Franklin Regional graduate Johnson spurring Geneva softball team
By Doug Gulasy
Published: Wednesday, April 17, 2013, 9:00 p.m.
Geneva College softball coach Van Zanic sees many prospective recruits in visits to Western Pennsylvania, but Franklin Regional's Samantha Johnson immediately caught his eye last year.
“In a lot of games last year, she kind of willed her team to win,” Zanic said. “She doesn't like losing, and that's very similar to my attitude — you try to do whatever you can to win a game. She wants to win games, and she takes it personally when she doesn't.”
Now a freshman at Geneva, Johnson is winning games in bunches for the Golden Tornadoes. She leads the team with a 9-6 record and 2.63 earned-run average in 19 games and was named the Presidents' Athletic Conference Pitcher of the Week earlier this month.
“It was a little nerve-wracking at first, but the girls really helped me out to get through the nerves and just go out there and do my job as a pitcher,” Johnson said.
Johnson faced the difficult task this season of replacing Plum graduate Julie DiLonardo as staff ace. DiLonardo went 26-18 with a 1.69 ERA, leading Geneva to the PAC championship and receiving PAC Player of the Year honors. DiLonardo is the Golden Tornadoes' all-time leader in wins, ERA and strikeouts.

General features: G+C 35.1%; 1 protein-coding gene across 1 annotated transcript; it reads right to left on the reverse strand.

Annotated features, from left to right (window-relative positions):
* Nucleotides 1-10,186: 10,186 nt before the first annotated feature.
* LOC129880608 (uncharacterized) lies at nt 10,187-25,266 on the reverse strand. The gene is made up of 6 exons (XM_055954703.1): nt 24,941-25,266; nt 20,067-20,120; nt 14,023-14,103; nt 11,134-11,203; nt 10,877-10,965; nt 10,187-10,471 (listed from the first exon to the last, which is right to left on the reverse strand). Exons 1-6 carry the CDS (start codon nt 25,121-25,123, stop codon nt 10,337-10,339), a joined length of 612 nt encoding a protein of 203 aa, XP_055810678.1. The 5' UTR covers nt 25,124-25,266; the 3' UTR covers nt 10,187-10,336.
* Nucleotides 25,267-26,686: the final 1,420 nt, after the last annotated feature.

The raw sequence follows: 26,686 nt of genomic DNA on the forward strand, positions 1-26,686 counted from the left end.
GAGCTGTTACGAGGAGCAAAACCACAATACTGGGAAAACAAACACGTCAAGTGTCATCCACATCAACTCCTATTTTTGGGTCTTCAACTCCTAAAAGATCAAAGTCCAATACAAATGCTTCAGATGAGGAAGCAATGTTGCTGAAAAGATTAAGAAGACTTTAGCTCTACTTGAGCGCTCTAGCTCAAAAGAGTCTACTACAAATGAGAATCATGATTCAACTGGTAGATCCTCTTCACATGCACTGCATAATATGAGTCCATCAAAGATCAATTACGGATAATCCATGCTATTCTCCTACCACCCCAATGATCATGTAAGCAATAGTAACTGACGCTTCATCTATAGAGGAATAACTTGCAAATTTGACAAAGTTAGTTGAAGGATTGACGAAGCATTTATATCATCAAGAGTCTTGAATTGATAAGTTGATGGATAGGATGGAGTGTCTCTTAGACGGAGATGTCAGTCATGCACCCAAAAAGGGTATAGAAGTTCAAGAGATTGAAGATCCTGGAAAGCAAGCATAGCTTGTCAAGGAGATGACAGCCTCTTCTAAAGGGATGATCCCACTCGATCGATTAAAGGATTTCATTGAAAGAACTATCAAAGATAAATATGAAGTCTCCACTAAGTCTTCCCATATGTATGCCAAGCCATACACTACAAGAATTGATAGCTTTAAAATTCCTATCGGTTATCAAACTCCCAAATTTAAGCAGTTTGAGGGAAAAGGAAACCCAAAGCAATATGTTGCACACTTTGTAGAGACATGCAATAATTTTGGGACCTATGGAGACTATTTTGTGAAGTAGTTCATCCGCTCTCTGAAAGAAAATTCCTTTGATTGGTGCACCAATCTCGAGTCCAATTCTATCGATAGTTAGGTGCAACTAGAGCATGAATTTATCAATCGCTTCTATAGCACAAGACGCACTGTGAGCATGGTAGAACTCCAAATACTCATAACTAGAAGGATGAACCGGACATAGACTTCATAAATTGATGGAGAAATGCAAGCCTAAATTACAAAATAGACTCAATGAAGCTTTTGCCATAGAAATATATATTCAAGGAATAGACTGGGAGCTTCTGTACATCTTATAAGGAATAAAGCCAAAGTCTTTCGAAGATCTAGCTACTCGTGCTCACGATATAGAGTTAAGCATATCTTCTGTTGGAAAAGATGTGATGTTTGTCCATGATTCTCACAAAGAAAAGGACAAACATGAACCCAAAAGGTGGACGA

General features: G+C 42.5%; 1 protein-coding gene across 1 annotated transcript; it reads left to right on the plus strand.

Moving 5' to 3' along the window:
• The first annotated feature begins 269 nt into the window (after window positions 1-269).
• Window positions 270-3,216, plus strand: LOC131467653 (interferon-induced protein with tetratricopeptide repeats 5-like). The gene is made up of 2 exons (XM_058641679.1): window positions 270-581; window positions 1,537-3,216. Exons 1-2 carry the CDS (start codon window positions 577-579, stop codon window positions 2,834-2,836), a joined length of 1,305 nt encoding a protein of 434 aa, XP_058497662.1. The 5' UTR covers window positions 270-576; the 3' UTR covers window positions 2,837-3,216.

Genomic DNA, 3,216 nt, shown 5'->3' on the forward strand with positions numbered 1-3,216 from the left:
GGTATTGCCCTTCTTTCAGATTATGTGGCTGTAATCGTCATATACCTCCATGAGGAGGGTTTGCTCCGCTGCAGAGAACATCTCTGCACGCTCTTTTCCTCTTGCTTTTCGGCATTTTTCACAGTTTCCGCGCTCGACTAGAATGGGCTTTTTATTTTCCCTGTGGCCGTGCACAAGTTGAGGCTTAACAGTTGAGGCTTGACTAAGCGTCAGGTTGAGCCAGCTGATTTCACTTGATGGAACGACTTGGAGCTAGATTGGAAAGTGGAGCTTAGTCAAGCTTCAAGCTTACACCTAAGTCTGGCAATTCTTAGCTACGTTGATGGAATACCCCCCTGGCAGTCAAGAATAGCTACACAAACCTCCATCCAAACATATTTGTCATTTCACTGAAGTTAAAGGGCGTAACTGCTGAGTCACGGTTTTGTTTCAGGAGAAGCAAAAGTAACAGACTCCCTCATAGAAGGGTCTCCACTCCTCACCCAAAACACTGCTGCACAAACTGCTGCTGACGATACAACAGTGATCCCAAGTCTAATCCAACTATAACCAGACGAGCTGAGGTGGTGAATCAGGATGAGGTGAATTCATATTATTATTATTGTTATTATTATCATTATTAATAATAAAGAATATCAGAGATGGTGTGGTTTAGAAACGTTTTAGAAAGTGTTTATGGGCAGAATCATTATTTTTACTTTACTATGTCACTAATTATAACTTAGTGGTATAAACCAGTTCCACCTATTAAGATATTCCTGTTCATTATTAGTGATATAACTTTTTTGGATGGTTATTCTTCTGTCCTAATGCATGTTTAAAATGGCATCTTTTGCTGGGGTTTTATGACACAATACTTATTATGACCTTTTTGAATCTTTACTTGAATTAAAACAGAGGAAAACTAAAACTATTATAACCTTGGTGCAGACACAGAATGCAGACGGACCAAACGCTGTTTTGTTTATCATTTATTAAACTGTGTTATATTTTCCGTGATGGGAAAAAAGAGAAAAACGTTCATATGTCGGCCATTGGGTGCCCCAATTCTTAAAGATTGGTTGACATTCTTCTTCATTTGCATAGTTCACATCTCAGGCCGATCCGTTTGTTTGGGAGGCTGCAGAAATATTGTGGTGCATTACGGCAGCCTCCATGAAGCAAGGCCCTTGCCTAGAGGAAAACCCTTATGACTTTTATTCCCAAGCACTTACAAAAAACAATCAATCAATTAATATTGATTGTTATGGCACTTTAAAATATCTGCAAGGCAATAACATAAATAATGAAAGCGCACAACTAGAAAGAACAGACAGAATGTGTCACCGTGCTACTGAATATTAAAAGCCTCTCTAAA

Add that to her freshman status, and Johnson had a lot on her plate coming into the season. But she said she wasn't intimidated.
“Going out on the field and playing some of these PAC teams, I have seen a ton of girls that I played against before,” she said. “That kind of comforted me a little bit, to know that I wasn't the only one.
“Coming and knowing girls I've played with since I was younger are doing the same thing I am (has helped).”
Geneva began the season in Florida, where the Golden Tornadoes dropped eight of their first 12 games. Johnson started the year 0-4.
Since the team returned to Pennsylvania, however, the fortunes of both Geneva and Johnson have changed. The Golden Tornadoes (13-11, 7-1 PAC) are 7-3 since coming north, and Johnson is 6-1 in that span.
Geneva stands in second place in the conference, one game behind Westminster College.
“(The success) kind of goes hand-in-hand,” Zanic said. “Chances are when you're pitching well, you're going to win some games. We have two or three other freshmen in the starting lineup that we're relying on offensively, and it's kind of a similar situation to Sam — they got off to a slow start, just kind of getting their feet wet to the college game.
“A little success goes a long way.”
In the pitching circle, Johnson mixes five pitches to retire hitters. Zanic said Johnson tends to pitch to contact, and some poor defense also cost her early in the season.
The freshman also is excelling at the plate, an area she worked to improve upon during her time at Franklin Regional. Johnson is batting .296 with 15 runs batted in for Geneva.
“I think a lot of people overthink hitting,” Johnson said. “You just have to pick your pitch and drive the ball.”
Johnson will use that confidence at the plate and in the pitching circle as she attempts to lead the Golden Tornadoes to their second straight conference championship.